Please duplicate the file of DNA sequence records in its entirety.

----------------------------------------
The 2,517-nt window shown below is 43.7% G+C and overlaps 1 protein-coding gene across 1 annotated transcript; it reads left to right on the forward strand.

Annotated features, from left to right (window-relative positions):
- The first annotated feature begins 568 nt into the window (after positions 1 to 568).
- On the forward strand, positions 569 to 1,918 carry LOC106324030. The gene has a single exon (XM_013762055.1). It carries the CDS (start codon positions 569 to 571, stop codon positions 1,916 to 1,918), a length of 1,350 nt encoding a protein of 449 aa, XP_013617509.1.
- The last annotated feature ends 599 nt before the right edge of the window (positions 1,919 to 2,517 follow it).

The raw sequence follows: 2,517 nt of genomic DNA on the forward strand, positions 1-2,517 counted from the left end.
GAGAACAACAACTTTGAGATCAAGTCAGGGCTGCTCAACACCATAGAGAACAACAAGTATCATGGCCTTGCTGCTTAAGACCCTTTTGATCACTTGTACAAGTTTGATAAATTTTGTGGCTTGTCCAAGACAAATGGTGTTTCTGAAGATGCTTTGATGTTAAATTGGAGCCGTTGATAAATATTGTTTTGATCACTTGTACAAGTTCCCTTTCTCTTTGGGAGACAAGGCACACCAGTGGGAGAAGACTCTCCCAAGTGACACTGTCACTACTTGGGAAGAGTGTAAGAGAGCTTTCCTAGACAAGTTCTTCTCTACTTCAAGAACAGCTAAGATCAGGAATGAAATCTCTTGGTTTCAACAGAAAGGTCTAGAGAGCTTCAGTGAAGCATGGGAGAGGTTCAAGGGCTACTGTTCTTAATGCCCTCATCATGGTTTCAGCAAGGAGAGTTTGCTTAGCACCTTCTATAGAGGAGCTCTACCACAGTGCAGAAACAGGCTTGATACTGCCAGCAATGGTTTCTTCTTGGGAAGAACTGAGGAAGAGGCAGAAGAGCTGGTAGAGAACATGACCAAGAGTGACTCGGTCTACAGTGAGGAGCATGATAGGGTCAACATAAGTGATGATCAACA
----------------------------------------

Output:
The 2,517-nt window shown below is 43.7% G+C and overlaps 1 protein-coding gene across 1 annotated transcript; it reads left to right on the forward strand.

Annotated features, from left to right (window-relative positions):
- The first annotated feature begins 568 nt into the window (after positions 1 to 568).
- On the forward strand, positions 569 to 1,918 carry LOC106324030. The gene has a single exon (XM_013762055.1). It carries the CDS (start codon positions 569 to 571, stop codon positions 1,916 to 1,918), a length of 1,350 nt encoding a protein of 449 aa, XP_013617509.1.
- The last annotated feature ends 599 nt before the right edge of the window (positions 1,919 to 2,517 follow it).

The raw sequence follows: 2,517 nt of genomic DNA on the forward strand, positions 1-2,517 counted from the left end.
GAGAACAACAACTTTGAGATCAAGTCAGGGCTGCTCAACACCATAGAGAACAACAAGTATCATGGCCTTGCTGCTTAAGACCCTTTTGATCACTTGTACAAGTTTGATAAATTTTGTGGCTTGTCCAAGACAAATGGTGTTTCTGAAGATGCTTTGATGTTAAATTGGAGCCGTTGATAAATATTGTTTTGATCACTTGTACAAGTTCCCTTTCTCTTTGGGAGACAAGGCACACCAGTGGGAGAAGACTCTCCCAAGTGACACTGTCACTACTTGGGAAGAGTGTAAGAGAGCTTTCCTAGACAAGTTCTTCTCTACTTCAAGAACAGCTAAGATCAGGAATGAAATCTCTTGGTTTCAACAGAAAGGTCTAGAGAGCTTCAGTGAAGCATGGGAGAGGTTCAAGGGCTACTGTTCTTAATGCCCTCATCATGGTTTCAGCAAGGAGAGTTTGCTTAGCACCTTCTATAGAGGAGCTCTACCACAGTGCAGAAACAGGCTTGATACTGCCAGCAATGGTTTCTTCTTGGGAAGAACTGAGGAAGAGGCAGAAGAGCTGGTAGAGAACATGACCAAGAGTGACTCGGTCTACAGTGAGGAGCATGATAGGGTCAACATAAGTGATGATCAACA